Second, a GOP-controlled Congress should strengthen health savings accounts. These financial vehicles allow patients to stow away money tax-free for medical expenses. HSAs are typically coupled with high-deductible health insurance. Patients bear the cost of routine care, and coverage kicks in when needed, like in the event of a medical emergency.

HSAs give patients a financial incentive to avoid unnecessary medical expenses. Converting someone to HSA-based insurance drops her annual health expenses by an average of 17%.

This year, 17.4 million people are enrolled in HSA-eligible plans — a nearly 14% increase over 2013. Among large employers, 36% now offer HSA/high-deductible plans, up from 14% five years ago.

Annual HSA contributions are currently capped at $3,350 for an individual and $6,550 for a family. Congress should raise them to $6,250 and $12,500, respectively. And patients with HSA coverage through the exchanges should be eligible for a one-time, $1,000 refundable tax credit to be deposited directly into their account.

Third, the new Congress should reform medical malpractice. Frivolous lawsuits and the threat of baseless litigation are increasing health costs and degrading quality of care.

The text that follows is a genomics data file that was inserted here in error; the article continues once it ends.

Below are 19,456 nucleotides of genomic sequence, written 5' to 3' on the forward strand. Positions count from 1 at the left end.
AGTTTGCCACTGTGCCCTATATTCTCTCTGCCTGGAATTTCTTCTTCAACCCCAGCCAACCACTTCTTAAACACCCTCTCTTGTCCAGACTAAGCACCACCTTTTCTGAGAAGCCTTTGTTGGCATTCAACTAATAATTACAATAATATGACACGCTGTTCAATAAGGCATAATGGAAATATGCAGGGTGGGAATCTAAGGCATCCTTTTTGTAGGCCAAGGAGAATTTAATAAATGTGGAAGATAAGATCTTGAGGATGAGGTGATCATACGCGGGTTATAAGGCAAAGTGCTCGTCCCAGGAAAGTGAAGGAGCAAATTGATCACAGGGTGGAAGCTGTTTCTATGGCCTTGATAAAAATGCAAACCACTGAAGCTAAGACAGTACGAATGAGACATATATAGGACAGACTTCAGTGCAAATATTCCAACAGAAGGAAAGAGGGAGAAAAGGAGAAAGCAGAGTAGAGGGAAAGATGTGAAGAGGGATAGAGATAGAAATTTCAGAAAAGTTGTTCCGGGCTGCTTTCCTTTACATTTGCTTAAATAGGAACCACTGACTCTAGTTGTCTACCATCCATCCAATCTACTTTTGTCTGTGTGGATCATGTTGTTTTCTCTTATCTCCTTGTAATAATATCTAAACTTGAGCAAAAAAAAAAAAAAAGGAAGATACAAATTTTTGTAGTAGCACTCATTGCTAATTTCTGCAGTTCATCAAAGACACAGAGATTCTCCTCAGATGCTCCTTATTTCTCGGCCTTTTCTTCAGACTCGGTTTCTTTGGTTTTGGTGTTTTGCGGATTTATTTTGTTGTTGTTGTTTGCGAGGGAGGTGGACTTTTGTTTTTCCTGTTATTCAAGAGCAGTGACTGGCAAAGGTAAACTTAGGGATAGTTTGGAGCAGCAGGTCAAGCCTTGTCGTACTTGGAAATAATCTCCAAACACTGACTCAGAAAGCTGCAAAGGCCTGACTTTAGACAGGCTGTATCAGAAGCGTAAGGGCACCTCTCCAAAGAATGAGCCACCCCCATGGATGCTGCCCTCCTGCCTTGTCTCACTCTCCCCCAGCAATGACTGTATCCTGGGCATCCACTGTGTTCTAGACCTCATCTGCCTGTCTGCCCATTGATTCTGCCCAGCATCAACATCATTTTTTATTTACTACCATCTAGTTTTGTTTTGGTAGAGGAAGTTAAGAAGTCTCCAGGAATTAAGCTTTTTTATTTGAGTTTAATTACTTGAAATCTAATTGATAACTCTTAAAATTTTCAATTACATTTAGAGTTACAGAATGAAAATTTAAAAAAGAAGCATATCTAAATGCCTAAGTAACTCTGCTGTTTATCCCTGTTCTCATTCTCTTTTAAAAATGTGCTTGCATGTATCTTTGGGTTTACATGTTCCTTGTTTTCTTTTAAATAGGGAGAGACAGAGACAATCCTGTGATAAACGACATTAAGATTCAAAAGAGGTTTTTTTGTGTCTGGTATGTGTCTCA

Excessive malpractice suits drive “defensive” medicine, in which doctors order unnecessary procedures and tests simply to shield against accusations of negligence. This practice costs the country an estimated $210 billion every year, according to PricewaterhouseCoopers. Injecting common sense into the medical tort system would bring down that bill.

Earlier this year, the House Energy and Commerce Committee passed a bill that restricted lawsuits against doctors by, among other things, limiting non-economic damage judgments to $250,000. It was effectively ignored once it moved out of committee. Republicans should dust it off and pass it.

Finally, the GOP should repeal Obamacare’s employer mandate, which slaps midsize and large companies with a fine if they don’t provide sufficiently “robust” health coverage to full-time employees.

The mandate is destroying jobs. Employers are holding off on hiring and ratcheting back workers’ hours to avoid additional insurance costs. A Gallup poll found that 85% of businesses are not looking to hire. Nearly half cited rising healthcare costs.

There’s ample political support for repealing the employer mandate. The administration has already unilaterally — and maybe illegally — delayed its implementation. Several prominent backers have openly called for repeal.

All of these reform ideas are imminently actionable. They could find broad bipartisan backing and avoid a veto. Most importantly, they would move U.S. healthcare closer to a consumer-driven system, with patients empowered to control their own spending and market forces pushing costs down.